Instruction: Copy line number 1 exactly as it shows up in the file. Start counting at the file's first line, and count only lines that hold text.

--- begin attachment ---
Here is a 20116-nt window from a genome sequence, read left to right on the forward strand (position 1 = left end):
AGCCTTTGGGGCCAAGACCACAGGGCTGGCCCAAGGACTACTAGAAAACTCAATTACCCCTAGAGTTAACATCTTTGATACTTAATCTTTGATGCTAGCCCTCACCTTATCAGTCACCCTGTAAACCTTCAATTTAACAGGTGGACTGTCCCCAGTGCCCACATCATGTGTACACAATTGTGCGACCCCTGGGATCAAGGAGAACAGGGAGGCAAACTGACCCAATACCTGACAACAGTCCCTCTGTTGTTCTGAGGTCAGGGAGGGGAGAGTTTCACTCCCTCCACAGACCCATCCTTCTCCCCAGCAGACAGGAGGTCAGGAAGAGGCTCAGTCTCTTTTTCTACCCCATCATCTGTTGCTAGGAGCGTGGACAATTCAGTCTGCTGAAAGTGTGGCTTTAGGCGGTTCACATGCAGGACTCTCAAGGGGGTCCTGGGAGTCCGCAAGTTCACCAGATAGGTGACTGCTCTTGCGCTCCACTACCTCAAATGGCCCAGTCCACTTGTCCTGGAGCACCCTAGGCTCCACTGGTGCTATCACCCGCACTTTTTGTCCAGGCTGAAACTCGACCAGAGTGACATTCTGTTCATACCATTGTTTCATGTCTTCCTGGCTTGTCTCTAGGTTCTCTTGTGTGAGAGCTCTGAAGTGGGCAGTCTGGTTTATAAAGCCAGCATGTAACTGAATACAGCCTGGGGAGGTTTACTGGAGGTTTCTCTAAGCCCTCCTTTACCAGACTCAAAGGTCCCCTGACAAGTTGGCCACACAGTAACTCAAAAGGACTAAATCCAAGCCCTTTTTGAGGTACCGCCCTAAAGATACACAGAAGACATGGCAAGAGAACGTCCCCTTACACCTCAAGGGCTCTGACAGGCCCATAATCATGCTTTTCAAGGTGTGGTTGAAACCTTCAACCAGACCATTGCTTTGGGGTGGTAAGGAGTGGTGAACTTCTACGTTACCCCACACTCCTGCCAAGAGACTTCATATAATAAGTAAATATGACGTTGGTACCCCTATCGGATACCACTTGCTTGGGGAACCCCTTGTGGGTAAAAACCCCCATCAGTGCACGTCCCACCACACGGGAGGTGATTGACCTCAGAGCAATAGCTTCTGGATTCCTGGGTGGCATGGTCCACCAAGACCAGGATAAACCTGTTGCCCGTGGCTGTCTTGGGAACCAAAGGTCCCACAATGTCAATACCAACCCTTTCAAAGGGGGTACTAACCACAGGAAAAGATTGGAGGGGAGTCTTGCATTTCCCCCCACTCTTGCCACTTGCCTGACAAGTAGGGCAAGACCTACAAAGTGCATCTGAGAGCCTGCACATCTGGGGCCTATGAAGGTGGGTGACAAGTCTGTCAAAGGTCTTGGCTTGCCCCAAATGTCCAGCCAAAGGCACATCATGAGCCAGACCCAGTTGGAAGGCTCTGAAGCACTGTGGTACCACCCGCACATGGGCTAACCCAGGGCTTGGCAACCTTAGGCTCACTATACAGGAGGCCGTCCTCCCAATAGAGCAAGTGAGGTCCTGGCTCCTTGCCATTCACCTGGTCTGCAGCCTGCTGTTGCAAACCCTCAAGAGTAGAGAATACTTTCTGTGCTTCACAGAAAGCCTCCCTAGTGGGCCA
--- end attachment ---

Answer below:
Here is a 20116-nt window from a genome sequence, read left to right on the forward strand (position 1 = left end):